2: Come up with some criteria you feel would indicate an improvement in
that problem area after using the new technique or idea.
For example: Adding inventory is a confusing process because it involves applying number codes to every item you want to set out for sale. By the time you get to the final stage, where you enter those codes into your database, you’ve invariably forgotten which code applies to which item and have to keep going back and forth to check. By using One Piece Flow, you could give the item a code, tag it, place it in the store and then enter it into the database and you would, by doing so, get rid of the problem of forgetting codes, because you wouldn’t have to keep more than one in your head at a time.
Step 3: Start applying that technique to your work.
check against the criteria you decided on to see how well your new
technique is doing to make the improvements you wanted. Make adjustments
For example: You’re finding that you’re still, by the time you get to the database stage, forgetting the code, so you decide to switch up the order you do things in: apply the code, add the tag, then enter it into the database before placing the item on the shop floor. That way, the item is right next to you when you’re working in the database, code and all. Checking back later, you realise that you have finally managed to get rid of the forgetting problem - hurray!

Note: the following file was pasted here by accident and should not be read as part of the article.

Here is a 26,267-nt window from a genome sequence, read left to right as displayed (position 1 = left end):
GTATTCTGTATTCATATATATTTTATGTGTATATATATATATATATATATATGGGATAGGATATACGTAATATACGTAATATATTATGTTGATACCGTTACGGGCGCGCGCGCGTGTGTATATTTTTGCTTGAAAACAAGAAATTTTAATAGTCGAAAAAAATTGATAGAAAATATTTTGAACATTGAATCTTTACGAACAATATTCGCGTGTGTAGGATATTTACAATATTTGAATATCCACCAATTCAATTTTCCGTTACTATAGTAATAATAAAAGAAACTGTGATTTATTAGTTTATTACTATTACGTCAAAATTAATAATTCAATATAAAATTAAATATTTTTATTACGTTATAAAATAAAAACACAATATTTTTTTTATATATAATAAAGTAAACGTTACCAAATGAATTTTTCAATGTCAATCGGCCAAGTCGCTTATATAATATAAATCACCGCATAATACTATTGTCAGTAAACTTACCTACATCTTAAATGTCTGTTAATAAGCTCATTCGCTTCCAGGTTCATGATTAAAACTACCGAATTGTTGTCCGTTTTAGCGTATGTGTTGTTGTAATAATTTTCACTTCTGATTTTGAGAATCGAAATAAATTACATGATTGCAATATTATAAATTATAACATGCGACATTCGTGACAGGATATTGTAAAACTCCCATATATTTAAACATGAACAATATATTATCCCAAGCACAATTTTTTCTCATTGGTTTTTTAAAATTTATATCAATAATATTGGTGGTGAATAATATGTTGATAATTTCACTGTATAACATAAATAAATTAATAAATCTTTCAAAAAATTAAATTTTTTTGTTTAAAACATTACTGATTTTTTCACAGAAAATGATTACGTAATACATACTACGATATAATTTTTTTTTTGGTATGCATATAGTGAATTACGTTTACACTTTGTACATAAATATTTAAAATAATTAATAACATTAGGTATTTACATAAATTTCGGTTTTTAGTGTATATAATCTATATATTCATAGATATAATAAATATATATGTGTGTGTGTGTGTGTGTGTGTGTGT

Step 4: Move on to the next piece of learning that you think will help you out.
It doesn’t necessarily have to be a single thing at a time that you implement - that may not be practical - but the point of the principle is to not take on too much change at once. The one-thing-at-time approach keeps you focused and gives you time for the new technique you’re adopting to sink in. You should find that, the next time you spot a problem, you’ll find it easier to also spot how that new technique might help you solve it.
It might not be as easy to make use of new techniques if you weren’t shown how during the training session, but don’t let that stop you. Improving the way you work is worth the effort if, in the end, it’s going to make your life easier!